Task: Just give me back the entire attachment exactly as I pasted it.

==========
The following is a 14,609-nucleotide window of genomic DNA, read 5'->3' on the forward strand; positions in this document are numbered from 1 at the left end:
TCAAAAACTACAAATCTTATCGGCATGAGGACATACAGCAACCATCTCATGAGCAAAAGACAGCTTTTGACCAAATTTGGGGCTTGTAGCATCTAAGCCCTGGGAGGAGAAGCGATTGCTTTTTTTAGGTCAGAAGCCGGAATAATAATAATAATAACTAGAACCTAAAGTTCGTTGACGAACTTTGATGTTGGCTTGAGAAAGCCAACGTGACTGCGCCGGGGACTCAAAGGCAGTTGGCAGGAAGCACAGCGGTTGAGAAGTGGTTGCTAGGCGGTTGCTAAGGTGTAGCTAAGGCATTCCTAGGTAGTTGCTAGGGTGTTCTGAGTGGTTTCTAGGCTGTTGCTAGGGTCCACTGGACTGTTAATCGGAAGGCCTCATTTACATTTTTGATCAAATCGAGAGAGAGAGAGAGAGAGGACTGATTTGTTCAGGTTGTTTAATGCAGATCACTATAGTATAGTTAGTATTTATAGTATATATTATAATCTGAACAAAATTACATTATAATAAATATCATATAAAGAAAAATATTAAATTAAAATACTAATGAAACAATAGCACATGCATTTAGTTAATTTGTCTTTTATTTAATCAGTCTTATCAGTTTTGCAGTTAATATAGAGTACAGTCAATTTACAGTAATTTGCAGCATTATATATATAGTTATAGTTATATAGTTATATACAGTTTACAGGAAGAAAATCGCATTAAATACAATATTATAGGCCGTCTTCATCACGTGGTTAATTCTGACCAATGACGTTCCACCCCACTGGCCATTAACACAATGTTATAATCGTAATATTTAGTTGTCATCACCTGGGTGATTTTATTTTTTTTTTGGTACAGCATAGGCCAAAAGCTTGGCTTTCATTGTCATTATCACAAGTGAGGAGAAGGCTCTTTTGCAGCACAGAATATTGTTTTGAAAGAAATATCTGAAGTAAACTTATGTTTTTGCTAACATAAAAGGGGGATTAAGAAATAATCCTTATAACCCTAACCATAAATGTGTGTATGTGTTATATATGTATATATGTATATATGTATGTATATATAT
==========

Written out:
The following is a 14,609-nucleotide window of genomic DNA, read 5'->3' on the forward strand; positions in this document are numbered from 1 at the left end:
TCAAAAACTACAAATCTTATCGGCATGAGGACATACAGCAACCATCTCATGAGCAAAAGACAGCTTTTGACCAAATTTGGGGCTTGTAGCATCTAAGCCCTGGGAGGAGAAGCGATTGCTTTTTTTAGGTCAGAAGCCGGAATAATAATAATAATAACTAGAACCTAAAGTTCGTTGACGAACTTTGATGTTGGCTTGAGAAAGCCAACGTGACTGCGCCGGGGACTCAAAGGCAGTTGGCAGGAAGCACAGCGGTTGAGAAGTGGTTGCTAGGCGGTTGCTAAGGTGTAGCTAAGGCATTCCTAGGTAGTTGCTAGGGTGTTCTGAGTGGTTTCTAGGCTGTTGCTAGGGTCCACTGGACTGTTAATCGGAAGGCCTCATTTACATTTTTGATCAAATCGAGAGAGAGAGAGAGAGAGGACTGATTTGTTCAGGTTGTTTAATGCAGATCACTATAGTATAGTTAGTATTTATAGTATATATTATAATCTGAACAAAATTACATTATAATAAATATCATATAAAGAAAAATATTAAATTAAAATACTAATGAAACAATAGCACATGCATTTAGTTAATTTGTCTTTTATTTAATCAGTCTTATCAGTTTTGCAGTTAATATAGAGTACAGTCAATTTACAGTAATTTGCAGCATTATATATATAGTTATAGTTATATAGTTATATACAGTTTACAGGAAGAAAATCGCATTAAATACAATATTATAGGCCGTCTTCATCACGTGGTTAATTCTGACCAATGACGTTCCACCCCACTGGCCATTAACACAATGTTATAATCGTAATATTTAGTTGTCATCACCTGGGTGATTTTATTTTTTTTTTGGTACAGCATAGGCCAAAAGCTTGGCTTTCATTGTCATTATCACAAGTGAGGAGAAGGCTCTTTTGCAGCACAGAATATTGTTTTGAAAGAAATATCTGAAGTAAACTTATGTTTTTGCTAACATAAAAGGGGGATTAAGAAATAATCCTTATAACCCTAACCATAAATGTGTGTATGTGTTATATATGTATATATGTATATATGTATGTATATATAT